Now to figure out how I’d like to save some of my favorite quotes…


Kerouac and Kirk

The other day I went down a rabbit hole of reading through some old LiveJournal posts written by a romantic interest from more than half a lifetime ago (he says as he crumbles into dust) and it reminded me how when you’re 19 years old you’d put just anything out there in your LiveJournal for public consumption. On one hand, yikes, 19-year-olds would put anything and everything out on the internet back in the day, but on the other it was fascinating to revisit all of the tech issues of the early 2000s like phone lines and AOL and Geocities and cellular phones having unlimited night and weekend minutes and to read what songs on a CD made a long-distance college girlfriend think of me.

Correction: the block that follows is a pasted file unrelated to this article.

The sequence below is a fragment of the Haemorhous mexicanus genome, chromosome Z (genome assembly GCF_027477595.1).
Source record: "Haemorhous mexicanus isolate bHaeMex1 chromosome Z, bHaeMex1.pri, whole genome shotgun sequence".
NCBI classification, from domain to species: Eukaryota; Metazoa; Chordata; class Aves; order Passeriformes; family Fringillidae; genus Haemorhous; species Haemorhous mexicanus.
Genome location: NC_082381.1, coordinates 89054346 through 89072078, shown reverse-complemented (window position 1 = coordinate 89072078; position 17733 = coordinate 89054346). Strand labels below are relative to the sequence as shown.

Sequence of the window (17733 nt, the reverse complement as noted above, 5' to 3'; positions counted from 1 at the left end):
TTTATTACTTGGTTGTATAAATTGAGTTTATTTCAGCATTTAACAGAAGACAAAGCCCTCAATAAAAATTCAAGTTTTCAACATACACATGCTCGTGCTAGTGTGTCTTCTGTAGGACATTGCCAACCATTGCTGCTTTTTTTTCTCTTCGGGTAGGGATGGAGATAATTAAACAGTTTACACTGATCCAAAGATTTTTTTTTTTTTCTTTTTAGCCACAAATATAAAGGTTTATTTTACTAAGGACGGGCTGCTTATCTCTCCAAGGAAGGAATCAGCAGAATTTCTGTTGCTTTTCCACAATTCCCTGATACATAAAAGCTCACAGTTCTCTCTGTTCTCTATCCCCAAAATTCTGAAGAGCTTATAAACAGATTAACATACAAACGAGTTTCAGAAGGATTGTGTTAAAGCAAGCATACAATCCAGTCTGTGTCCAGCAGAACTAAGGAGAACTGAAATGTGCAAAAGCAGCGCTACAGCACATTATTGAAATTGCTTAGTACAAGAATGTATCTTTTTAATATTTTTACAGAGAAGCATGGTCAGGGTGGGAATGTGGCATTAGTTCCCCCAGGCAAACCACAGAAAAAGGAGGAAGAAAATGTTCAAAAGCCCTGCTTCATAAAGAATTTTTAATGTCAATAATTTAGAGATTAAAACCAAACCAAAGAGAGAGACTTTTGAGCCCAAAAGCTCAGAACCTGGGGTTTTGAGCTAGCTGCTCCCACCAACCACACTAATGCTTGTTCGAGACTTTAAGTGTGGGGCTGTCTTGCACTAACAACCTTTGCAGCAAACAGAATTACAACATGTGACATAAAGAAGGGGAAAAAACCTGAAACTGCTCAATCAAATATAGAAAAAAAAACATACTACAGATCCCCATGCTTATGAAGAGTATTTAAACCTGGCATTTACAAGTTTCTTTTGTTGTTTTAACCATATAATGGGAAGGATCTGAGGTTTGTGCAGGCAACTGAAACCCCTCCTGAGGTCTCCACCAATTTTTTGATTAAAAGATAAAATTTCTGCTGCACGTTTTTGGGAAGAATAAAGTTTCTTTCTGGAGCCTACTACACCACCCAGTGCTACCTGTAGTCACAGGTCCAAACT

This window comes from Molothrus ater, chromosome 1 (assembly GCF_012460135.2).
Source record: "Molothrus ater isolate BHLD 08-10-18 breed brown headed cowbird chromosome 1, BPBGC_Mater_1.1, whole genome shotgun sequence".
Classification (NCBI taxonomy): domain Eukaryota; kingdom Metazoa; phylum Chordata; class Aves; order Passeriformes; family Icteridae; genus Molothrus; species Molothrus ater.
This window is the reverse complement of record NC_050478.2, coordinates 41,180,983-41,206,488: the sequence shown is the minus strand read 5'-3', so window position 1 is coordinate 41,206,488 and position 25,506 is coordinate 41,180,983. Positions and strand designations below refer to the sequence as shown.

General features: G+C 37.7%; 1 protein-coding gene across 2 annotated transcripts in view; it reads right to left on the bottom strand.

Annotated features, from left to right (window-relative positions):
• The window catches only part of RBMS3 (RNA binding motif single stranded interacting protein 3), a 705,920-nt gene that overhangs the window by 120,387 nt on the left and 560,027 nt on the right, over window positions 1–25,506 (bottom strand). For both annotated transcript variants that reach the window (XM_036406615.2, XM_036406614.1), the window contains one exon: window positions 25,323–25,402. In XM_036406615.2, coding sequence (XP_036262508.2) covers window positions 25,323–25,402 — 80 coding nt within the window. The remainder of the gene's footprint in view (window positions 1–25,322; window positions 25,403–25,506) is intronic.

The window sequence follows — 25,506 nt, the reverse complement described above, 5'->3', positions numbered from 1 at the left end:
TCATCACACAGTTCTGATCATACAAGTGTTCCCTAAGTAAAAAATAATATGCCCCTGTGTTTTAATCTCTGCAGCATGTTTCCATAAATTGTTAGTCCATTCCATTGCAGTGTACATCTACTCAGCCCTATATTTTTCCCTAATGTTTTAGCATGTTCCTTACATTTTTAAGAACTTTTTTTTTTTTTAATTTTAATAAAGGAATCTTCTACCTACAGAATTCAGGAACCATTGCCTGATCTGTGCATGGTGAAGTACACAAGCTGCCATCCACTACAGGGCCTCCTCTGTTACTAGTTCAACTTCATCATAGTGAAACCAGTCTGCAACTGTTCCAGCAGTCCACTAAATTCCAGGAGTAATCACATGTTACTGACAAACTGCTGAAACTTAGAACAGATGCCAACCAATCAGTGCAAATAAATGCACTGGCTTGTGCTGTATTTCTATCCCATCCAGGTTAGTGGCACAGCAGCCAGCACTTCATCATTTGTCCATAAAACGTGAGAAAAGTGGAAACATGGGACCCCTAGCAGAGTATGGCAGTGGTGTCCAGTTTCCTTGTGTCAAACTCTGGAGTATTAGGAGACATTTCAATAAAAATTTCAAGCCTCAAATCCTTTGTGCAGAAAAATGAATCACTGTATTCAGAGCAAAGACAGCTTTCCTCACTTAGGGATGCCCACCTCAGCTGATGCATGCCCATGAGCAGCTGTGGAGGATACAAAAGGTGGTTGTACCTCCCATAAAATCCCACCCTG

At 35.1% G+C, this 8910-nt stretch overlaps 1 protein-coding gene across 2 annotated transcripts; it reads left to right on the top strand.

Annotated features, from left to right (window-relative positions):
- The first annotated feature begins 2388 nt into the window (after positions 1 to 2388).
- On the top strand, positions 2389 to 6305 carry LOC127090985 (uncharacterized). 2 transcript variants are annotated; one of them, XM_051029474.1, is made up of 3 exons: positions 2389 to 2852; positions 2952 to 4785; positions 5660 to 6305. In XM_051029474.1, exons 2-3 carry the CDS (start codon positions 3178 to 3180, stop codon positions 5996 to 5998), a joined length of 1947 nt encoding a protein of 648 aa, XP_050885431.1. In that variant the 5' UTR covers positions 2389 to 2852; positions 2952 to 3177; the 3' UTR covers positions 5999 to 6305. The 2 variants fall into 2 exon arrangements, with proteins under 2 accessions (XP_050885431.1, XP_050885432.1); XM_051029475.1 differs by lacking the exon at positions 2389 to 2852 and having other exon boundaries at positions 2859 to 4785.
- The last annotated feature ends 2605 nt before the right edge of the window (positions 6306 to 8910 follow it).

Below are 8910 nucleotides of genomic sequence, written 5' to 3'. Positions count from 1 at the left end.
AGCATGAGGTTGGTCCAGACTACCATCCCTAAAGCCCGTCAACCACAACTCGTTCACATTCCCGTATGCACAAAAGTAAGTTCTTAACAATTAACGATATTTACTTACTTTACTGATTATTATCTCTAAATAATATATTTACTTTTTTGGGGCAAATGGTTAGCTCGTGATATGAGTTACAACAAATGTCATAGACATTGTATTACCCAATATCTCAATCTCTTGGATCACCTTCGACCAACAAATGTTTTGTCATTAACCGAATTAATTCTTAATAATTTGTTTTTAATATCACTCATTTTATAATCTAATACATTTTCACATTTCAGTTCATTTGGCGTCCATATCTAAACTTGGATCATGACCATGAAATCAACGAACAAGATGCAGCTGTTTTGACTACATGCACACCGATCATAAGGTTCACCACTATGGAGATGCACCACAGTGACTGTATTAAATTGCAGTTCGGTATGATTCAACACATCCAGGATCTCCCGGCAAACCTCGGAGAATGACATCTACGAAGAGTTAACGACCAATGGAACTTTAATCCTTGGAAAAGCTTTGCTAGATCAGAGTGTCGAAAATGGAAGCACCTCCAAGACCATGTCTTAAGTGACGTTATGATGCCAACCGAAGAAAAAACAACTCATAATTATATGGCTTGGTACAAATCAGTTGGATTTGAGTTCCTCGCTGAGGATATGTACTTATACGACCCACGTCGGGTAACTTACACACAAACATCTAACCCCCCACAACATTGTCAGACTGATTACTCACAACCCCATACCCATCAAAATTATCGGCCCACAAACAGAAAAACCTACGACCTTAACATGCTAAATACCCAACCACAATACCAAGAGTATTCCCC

I recently updated my installation of iA Writer and saw they’ve now got Apple Shortcuts functionality included, with one of the example Shortcuts being a way to automatically open up a text file saved dated with the day’s date and start a new line with the current time, all ready for typing out a diary entry. I thought that was pretty handy as a way to keep a local, more private diary. Not that this blog will be going away, but some things I’d want to type up for my own reference for the future and not necessarily for public consumption, and I had been trying to figure out a good way to separate the more private diary writing from the blog-style journal entries intended for public consumption. I had experimented previously with Day One, but what I really wanted was just something like a single text file I’d continuously append to.